On the other hand, the exaltation of the individual is something that has deep roots in American values but is largely absent from the cultures that produced the biblical writings. This isn’t in principle a problem – from the early church fathers forward Christians have worked through how ancient Jewish writings are relevant to their own context. But in practice, it has certainly turned out to be a problem. Seeing the Bible as a handbook for how an individual gets to heaven doesn’t just “miss out” on significant truths the biblical writings communicate; it weaponizes them. We no longer think of the biblical writings as a people’s experience with their God and their thoughts and interpretations of that, but rather they are an infallible instruction manual for life, outside of which there is no way to get to heaven when you die. We “walk through the garden alone” but have all but lost the sense in America that God is a collective experience with not just us, but our neighbors, and as the articles above demonstrate and Jesus alluded to, we come to realize the category of “neighbor” may be broader than we imagined – certainly broader than just ourselves, at any rate.

    • John MacDonald

      As a secular person, I think it’s important to learn about Jesus because he was one of the most (I would argue the most) influential people who ever lived. I’m learning slowly but surely. We’re just lucky such a large portion of humanity didn’t choose someone terrible as their model.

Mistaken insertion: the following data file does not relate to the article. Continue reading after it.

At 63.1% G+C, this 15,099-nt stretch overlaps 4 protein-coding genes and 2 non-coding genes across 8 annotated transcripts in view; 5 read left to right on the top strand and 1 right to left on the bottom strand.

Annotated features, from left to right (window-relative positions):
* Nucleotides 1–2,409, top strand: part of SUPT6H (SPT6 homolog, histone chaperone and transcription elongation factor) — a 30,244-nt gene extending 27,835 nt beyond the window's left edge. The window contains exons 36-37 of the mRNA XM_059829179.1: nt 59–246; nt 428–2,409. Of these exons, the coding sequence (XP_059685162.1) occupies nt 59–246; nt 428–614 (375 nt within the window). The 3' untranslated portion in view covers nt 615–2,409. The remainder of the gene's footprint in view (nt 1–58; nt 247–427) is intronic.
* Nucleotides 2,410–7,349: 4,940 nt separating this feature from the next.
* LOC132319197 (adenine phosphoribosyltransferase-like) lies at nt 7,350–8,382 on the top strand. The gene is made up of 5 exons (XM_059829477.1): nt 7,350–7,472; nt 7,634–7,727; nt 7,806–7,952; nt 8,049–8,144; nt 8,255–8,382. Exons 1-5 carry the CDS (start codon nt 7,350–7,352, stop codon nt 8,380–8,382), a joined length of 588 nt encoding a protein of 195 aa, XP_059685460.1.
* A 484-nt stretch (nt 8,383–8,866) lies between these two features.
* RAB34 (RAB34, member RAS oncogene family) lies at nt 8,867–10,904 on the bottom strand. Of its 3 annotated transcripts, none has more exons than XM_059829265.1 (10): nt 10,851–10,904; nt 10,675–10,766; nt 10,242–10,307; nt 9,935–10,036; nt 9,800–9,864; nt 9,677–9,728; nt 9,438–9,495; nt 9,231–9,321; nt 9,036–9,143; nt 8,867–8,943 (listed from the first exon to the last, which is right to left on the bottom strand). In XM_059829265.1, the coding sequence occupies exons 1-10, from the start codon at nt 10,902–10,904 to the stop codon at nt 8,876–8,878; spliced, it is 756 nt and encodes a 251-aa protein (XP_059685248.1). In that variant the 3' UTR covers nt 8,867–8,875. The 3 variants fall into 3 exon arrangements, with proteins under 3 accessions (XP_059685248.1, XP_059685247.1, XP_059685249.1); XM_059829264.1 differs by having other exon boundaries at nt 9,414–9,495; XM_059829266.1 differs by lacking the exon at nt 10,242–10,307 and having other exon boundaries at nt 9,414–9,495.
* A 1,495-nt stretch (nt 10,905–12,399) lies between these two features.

• Lao-Tzu, Gautama Buddha, or Rishabhanatha, would have been better choices. Jesus gave us 2000 years of hell.

        • The Mouse Avenger

          Excuse me, but I have to agree with Mr. McDonald… 🙁

          • Fine with me. I just prefer the gurus who didn’t create a religion with a hell.

    • The article titled “Atheists Are Sometimes More Religious Than Christians” demonstrates nothing of the sort. It extrapolates from the Pew findings to claim that “nones” are more religious (by virtue of some of their survey answers) than Christians in “several European Countries”. Two problems with this generalization: the first is that Christians in “several European Countries” clearly don’t represent Christians in general, and the second is that the “nones” do not represent atheists. Only a minority percentage of the nones are self-described atheists.

      It is true that there has been a growth in “atheist churches” (though the article ignores the fact many of these started in Europe, not America), but “atheist churches” are building humanist communities; they are certainly not, as you say, “trying to make sense of our experience with God”.

      • Phil Ledgerwood

        I was being tongue in cheek.

        • Yeah, I figured. My main problem is with the article itself, which makes generalizations that are not supported by the data. When I said the article “demonstrates nothing of the sort”, I meant that it does not demonstrate what the title of the article states.

          I appreciate other points in your comment, but I’m not sure how they draw together. Are you saying that American individualism is leading us to lose the collective experience that churches are meant to provide? Roger Olson’s articles seem to argue the opposite: that churches teachings have become so amorphous, you can’t tell the difference between them anymore. He’d like the differences spelled out somewhere.

          Like you (I think), I appreciate a bit of ecumenism,

          even with atheists ;^)

          • Phil Ledgerwood